Mental Health and Scuba Diving Questions and Answers
Written by Laura Walton
Ask any keen scuba diver and they will probably tell you scuba diving keeps them sane! However, when it comes to diving with mental health conditions, research has barely begun. Here are some of the questions divers are starting to ask:
Q: How can scuba diving benefit mental health?
A: Honestly, this is not well understood yet.
Perhaps it is the escape and respite from daily life and the need to slow down. Most activities are about faster and better. Scuba diving is different. For a dive to go well, we are forced to be slow and efficient.
It could be the way we learn to regulate our breathing and emotional reactions underwater. Scuba divers need to be aware and alert to problems while at the same time calm and in control of behaviour. Did you ever notice that “STOP-THINK-BREATHE-ACT” can work everywhere?
Or maybe our obsession with getting underwater on every possible occasion drives the need to stay physically healthy and emotionally well. The experiences we have as scuba divers are meaningful and bring an enduring sense of purpose.
Q: Is it safe to dive with a mental health condition?
A: This depends on your condition and current functioning.
Everyone’s mental health varies! Stress and “burnout”, anxiety and low-mood, are common concerns. In some cases, leaving the work behind and getting some rest is enough to be okay.
But there are specific mental health conditions to consider: anxiety disorders and depression, trauma-related conditions, psychosis and bipolar diagnoses. These affect a person’s mood and ability to think clearly, and to problem-solve and make decisions. Poor mental health and high stress levels can make it hard to learn and remember information. Communication and social interaction may also be affected.
For these reasons, if you have a history of psychiatric or behavioural problems, or current concerns about your mental health, it is vital to seek medical opinion before scuba diving.
Q: What about scuba diving while taking psychiatric medicines?
A: The effects of some medications can alter under water.Stopping medication also has effects, so always seek medical advice before scuba diving or changing your medication.
Q: Should I tell my instructor?
A: You will complete a medical questionnaire and submit your doctor’s written statement. Beyond this, it’s a personal choice. Scuba diving instructors are not able to provide medical advice. However, being open about your concerns may help them to provide you with clearer expectations and suitable options for training.
Q: Do I need specialist support?
A: This will depend on your condition and medical history. For many people, this will not be necessary.
But, with complex or chronic conditions, there are additional risks that need to be managed. Therapeutic and adaptive scuba diving may be offered by a suitable organisation; one whose staff are trained in adaptive scuba techniques and in responding to mental health concerns.
Q: How do I know if I am psychologically fit-to-dive?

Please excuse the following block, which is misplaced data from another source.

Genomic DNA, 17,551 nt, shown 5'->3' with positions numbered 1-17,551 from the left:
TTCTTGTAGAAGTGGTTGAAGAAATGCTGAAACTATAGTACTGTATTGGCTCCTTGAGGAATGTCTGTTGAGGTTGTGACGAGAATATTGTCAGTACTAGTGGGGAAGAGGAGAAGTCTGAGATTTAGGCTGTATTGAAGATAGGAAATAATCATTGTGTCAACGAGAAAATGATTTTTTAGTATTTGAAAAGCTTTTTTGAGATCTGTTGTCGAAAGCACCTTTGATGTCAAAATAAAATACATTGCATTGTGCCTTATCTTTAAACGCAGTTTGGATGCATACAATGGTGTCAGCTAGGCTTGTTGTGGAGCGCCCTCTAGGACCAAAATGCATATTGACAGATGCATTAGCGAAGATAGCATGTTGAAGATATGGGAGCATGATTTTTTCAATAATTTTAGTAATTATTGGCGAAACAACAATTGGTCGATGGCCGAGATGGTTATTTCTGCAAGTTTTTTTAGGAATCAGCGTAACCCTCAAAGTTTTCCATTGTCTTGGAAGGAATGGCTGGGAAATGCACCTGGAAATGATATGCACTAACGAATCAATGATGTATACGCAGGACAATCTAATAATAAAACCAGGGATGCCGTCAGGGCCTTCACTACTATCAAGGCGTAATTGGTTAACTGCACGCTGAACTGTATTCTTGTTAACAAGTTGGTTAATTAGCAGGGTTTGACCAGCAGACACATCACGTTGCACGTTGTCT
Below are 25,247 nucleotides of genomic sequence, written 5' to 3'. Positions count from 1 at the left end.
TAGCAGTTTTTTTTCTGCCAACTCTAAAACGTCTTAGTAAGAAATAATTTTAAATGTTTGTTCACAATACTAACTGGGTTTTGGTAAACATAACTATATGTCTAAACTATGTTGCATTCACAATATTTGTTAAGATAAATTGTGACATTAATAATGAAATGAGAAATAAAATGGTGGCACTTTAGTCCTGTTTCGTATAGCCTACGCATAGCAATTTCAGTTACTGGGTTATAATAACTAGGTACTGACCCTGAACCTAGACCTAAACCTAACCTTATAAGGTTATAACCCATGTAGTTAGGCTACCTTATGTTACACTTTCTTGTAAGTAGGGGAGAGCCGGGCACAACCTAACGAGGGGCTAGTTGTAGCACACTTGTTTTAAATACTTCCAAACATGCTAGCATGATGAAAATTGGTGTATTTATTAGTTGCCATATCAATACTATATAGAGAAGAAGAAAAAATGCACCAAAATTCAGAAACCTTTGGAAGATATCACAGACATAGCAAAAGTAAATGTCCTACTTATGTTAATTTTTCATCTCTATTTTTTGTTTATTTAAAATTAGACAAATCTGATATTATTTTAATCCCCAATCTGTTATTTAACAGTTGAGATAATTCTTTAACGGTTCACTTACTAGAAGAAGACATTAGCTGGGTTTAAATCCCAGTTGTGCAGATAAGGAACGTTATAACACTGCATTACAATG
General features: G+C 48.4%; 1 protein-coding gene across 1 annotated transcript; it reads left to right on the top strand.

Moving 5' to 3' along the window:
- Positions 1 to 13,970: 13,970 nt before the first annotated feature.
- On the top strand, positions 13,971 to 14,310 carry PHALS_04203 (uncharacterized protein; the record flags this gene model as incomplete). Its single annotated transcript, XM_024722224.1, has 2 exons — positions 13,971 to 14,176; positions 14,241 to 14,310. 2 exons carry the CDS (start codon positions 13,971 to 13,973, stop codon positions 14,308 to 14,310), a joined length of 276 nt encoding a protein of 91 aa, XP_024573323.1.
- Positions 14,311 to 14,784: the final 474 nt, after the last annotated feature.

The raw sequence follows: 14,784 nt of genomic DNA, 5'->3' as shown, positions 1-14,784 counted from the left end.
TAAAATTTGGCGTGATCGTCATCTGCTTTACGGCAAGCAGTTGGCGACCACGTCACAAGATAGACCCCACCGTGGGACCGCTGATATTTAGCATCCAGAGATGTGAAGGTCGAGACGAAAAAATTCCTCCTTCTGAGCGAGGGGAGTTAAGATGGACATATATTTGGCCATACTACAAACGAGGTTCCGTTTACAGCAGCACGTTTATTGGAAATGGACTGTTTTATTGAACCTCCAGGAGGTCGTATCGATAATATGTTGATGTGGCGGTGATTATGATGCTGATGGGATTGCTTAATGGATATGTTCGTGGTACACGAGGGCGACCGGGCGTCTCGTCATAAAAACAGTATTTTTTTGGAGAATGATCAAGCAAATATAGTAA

A: Being fit-to-dive means having the capacity to learn and apply the necessary skills to stay safe as a diver. You will need to be able to “self-regulate”. This means being able to deal with the emotional reactions that occur when we face challenges. Dealing with negative or anxious thoughts, and, most importantly, having control of your own actions.
Q: Should I use scuba diving to improve mental health?
A: Making life about getting rid of unwanted aspects can take attention away from the stuff we do want. So, using scuba diving may not work. But, focus on what you love about diving; and it can become your reason to breathe.
Dr Laura Walton is a Clinical Psychologist and PADI IDC Staff Instructor with a fascination for the psychology of diving. Visit scubapsyche to learn more about our behaviour as divers
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How to turn a DSD into a unique dive experience?
How many certified divers took their first scuba diving steps through a PADI Discover Scuba Diver? Anybody wonders why this first experience changed their lives?
Most divers I talked to explained their DSD was a great experience. Thanks to the dive centre and dive instructor, passing their passion for diving, a new diver was born. The correct environment, information sharing, atmosphere and good preparation turned the Discover Scuba Diver in a unique and once-in-a-lifetime experience for most of them.
Both my wife and I started in the same way years ago. Thanks to the great time we became so passionate about diving that we completely changed our lifestyle. From the discovery, we went through recreational diving to become so passionate about diving, to decide to swap our traditional jobs for a life in the diving industry. Even after we took this big step, we still remember our DSD years ago.
How to turn each Discover Scuba Diver (DSD) into an “I-love-scuba-diving” experience:
Organise each DSD as if it was a first date: Understand the DSD candidate does not know what to expect!
Be prepared: Follow a fixed DSD circuit and routine, but leave room for a personal touch.
Adapt to your customer: Accept people are unique, give them room to absorb scuba diving at their own pace.
Be passionate: share your passion for scuba diving with your guests before, during and after the dive.
Take your time: Remember the experience does not stop getting out of a wetsuit.
Help them remember: a picture says more than a thousand words, help them organise some pictures or a video as a permanent souvenir.
I fully agree there are a thousand more points to be added, but these six definitely help making a DSD something unique!